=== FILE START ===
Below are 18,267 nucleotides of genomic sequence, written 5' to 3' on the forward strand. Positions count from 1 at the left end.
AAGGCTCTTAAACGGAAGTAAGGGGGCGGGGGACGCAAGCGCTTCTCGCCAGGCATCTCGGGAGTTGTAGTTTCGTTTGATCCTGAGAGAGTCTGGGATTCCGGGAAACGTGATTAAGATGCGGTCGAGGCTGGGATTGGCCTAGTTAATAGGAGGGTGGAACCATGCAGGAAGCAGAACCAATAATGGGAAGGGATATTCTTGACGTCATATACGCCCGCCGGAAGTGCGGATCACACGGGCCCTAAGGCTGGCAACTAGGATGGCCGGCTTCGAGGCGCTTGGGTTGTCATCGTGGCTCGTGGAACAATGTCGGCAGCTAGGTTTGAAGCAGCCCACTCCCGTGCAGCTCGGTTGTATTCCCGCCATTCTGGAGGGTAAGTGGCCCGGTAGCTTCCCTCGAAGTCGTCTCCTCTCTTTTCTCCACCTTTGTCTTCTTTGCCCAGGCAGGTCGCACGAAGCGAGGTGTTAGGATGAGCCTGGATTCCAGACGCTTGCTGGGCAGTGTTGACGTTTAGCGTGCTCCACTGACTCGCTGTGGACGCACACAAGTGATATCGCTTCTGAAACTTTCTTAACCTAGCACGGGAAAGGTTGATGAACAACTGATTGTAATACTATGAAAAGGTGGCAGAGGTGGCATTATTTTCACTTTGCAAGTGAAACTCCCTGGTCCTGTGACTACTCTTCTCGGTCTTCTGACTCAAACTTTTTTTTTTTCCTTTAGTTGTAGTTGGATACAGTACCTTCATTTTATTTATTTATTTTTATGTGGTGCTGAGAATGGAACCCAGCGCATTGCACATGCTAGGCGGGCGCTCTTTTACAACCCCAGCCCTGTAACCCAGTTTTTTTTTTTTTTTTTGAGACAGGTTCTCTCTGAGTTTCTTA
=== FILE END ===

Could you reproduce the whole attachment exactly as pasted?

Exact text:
Below are 18,267 nucleotides of genomic sequence, written 5' to 3' on the forward strand. Positions count from 1 at the left end.
AAGGCTCTTAAACGGAAGTAAGGGGGCGGGGGACGCAAGCGCTTCTCGCCAGGCATCTCGGGAGTTGTAGTTTCGTTTGATCCTGAGAGAGTCTGGGATTCCGGGAAACGTGATTAAGATGCGGTCGAGGCTGGGATTGGCCTAGTTAATAGGAGGGTGGAACCATGCAGGAAGCAGAACCAATAATGGGAAGGGATATTCTTGACGTCATATACGCCCGCCGGAAGTGCGGATCACACGGGCCCTAAGGCTGGCAACTAGGATGGCCGGCTTCGAGGCGCTTGGGTTGTCATCGTGGCTCGTGGAACAATGTCGGCAGCTAGGTTTGAAGCAGCCCACTCCCGTGCAGCTCGGTTGTATTCCCGCCATTCTGGAGGGTAAGTGGCCCGGTAGCTTCCCTCGAAGTCGTCTCCTCTCTTTTCTCCACCTTTGTCTTCTTTGCCCAGGCAGGTCGCACGAAGCGAGGTGTTAGGATGAGCCTGGATTCCAGACGCTTGCTGGGCAGTGTTGACGTTTAGCGTGCTCCACTGACTCGCTGTGGACGCACACAAGTGATATCGCTTCTGAAACTTTCTTAACCTAGCACGGGAAAGGTTGATGAACAACTGATTGTAATACTATGAAAAGGTGGCAGAGGTGGCATTATTTTCACTTTGCAAGTGAAACTCCCTGGTCCTGTGACTACTCTTCTCGGTCTTCTGACTCAAACTTTTTTTTTTTCCTTTAGTTGTAGTTGGATACAGTACCTTCATTTTATTTATTTATTTTTATGTGGTGCTGAGAATGGAACCCAGCGCATTGCACATGCTAGGCGGGCGCTCTTTTACAACCCCAGCCCTGTAACCCAGTTTTTTTTTTTTTTTTTGAGACAGGTTCTCTCTGAGTTTCTTA